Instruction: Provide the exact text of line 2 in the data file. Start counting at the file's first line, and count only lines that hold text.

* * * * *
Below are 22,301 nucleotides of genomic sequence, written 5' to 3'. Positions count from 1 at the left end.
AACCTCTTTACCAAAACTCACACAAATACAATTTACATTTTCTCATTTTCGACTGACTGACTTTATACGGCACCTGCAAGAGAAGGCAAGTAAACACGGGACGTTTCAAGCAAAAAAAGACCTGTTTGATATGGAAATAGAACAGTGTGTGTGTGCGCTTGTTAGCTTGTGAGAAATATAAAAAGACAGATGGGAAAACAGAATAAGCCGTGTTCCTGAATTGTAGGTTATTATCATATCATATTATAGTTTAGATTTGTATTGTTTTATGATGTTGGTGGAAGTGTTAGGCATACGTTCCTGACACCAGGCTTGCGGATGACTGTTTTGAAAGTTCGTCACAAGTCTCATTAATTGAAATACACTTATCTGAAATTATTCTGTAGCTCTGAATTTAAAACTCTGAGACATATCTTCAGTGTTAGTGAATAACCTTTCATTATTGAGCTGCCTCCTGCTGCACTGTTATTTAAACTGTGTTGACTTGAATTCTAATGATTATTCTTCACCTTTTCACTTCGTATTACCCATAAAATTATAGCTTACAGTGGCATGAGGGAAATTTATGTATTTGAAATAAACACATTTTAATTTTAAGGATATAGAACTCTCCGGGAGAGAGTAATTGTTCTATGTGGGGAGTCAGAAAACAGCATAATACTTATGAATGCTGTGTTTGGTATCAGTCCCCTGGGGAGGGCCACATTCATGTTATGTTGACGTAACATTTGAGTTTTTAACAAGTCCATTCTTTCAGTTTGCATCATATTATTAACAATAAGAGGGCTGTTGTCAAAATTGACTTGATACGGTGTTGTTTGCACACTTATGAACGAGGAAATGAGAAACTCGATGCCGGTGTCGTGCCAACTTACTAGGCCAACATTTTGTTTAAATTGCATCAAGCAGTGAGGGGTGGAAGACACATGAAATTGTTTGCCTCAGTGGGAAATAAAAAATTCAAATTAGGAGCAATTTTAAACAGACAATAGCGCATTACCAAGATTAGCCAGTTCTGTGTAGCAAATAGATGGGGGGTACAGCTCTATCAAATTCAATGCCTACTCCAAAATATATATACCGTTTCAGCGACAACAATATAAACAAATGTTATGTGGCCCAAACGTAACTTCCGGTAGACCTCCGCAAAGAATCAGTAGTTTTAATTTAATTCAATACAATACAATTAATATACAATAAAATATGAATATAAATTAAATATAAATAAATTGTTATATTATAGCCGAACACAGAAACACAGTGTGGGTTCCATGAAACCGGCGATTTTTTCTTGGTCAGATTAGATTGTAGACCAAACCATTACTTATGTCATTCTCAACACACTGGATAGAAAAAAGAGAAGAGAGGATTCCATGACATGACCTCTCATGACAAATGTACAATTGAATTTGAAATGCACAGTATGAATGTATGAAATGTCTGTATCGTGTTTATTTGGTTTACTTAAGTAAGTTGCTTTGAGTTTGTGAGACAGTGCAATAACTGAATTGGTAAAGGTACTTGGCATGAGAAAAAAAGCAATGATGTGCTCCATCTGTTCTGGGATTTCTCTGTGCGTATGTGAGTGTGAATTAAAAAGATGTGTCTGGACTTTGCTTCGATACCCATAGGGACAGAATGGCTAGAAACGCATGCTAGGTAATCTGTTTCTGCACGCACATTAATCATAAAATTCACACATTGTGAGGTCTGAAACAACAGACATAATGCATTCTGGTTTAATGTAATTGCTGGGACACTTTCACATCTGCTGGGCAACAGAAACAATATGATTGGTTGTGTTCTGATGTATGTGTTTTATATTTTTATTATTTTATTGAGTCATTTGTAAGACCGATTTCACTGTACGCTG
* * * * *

AACCTCTTTACCAAAACTCACACAAATACAATTTACATTTTCTCATTTTCGACTGACTGACTTTATACGGCACCTGCAAGAGAAGGCAAGTAAACACGGGACGTTTCAAGCAAAAAAAGACCTGTTTGATATGGAAATAGAACAGTGTGTGTGTGCGCTTGTTAGCTTGTGAGAAATATAAAAAGACAGATGGGAAAACAGAATAAGCCGTGTTCCTGAATTGTAGGTTATTATCATATCATATTATAGTTTAGATTTGTATTGTTTTATGATGTTGGTGGAAGTGTTAGGCATACGTTCCTGACACCAGGCTTGCGGATGACTGTTTTGAAAGTTCGTCACAAGTCTCATTAATTGAAATACACTTATCTGAAATTATTCTGTAGCTCTGAATTTAAAACTCTGAGACATATCTTCAGTGTTAGTGAATAACCTTTCATTATTGAGCTGCCTCCTGCTGCACTGTTATTTAAACTGTGTTGACTTGAATTCTAATGATTATTCTTCACCTTTTCACTTCGTATTACCCATAAAATTATAGCTTACAGTGGCATGAGGGAAATTTATGTATTTGAAATAAACACATTTTAATTTTAAGGATATAGAACTCTCCGGGAGAGAGTAATTGTTCTATGTGGGGAGTCAGAAAACAGCATAATACTTATGAATGCTGTGTTTGGTATCAGTCCCCTGGGGAGGGCCACATTCATGTTATGTTGACGTAACATTTGAGTTTTTAACAAGTCCATTCTTTCAGTTTGCATCATATTATTAACAATAAGAGGGCTGTTGTCAAAATTGACTTGATACGGTGTTGTTTGCACACTTATGAACGAGGAAATGAGAAACTCGATGCCGGTGTCGTGCCAACTTACTAGGCCAACATTTTGTTTAAATTGCATCAAGCAGTGAGGGGTGGAAGACACATGAAATTGTTTGCCTCAGTGGGAAATAAAAAATTCAAATTAGGAGCAATTTTAAACAGACAATAGCGCATTACCAAGATTAGCCAGTTCTGTGTAGCAAATAGATGGGGGGTACAGCTCTATCAAATTCAATGCCTACTCCAAAATATATATACCGTTTCAGCGACAACAATATAAACAAATGTTATGTGGCCCAAACGTAACTTCCGGTAGACCTCCGCAAAGAATCAGTAGTTTTAATTTAATTCAATACAATACAATTAATATACAATAAAATATGAATATAAATTAAATATAAATAAATTGTTATATTATAGCCGAACACAGAAACACAGTGTGGGTTCCATGAAACCGGCGATTTTTTCTTGGTCAGATTAGATTGTAGACCAAACCATTACTTATGTCATTCTCAACACACTGGATAGAAAAAAGAGAAGAGAGGATTCCATGACATGACCTCTCATGACAAATGTACAATTGAATTTGAAATGCACAGTATGAATGTATGAAATGTCTGTATCGTGTTTATTTGGTTTACTTAAGTAAGTTGCTTTGAGTTTGTGAGACAGTGCAATAACTGAATTGGTAAAGGTACTTGGCATGAGAAAAAAAGCAATGATGTGCTCCATCTGTTCTGGGATTTCTCTGTGCGTATGTGAGTGTGAATTAAAAAGATGTGTCTGGACTTTGCTTCGATACCCATAGGGACAGAATGGCTAGAAACGCATGCTAGGTAATCTGTTTCTGCACGCACATTAATCATAAAATTCACACATTGTGAGGTCTGAAACAACAGACATAATGCATTCTGGTTTAATGTAATTGCTGGGACACTTTCACATCTGCTGGGCAACAGAAACAATATGATTGGTTGTGTTCTGATGTATGTGTTTTATATTTTTATTATTTTATTGAGTCATTTGTAAGACCGATTTCACTGTACGCTG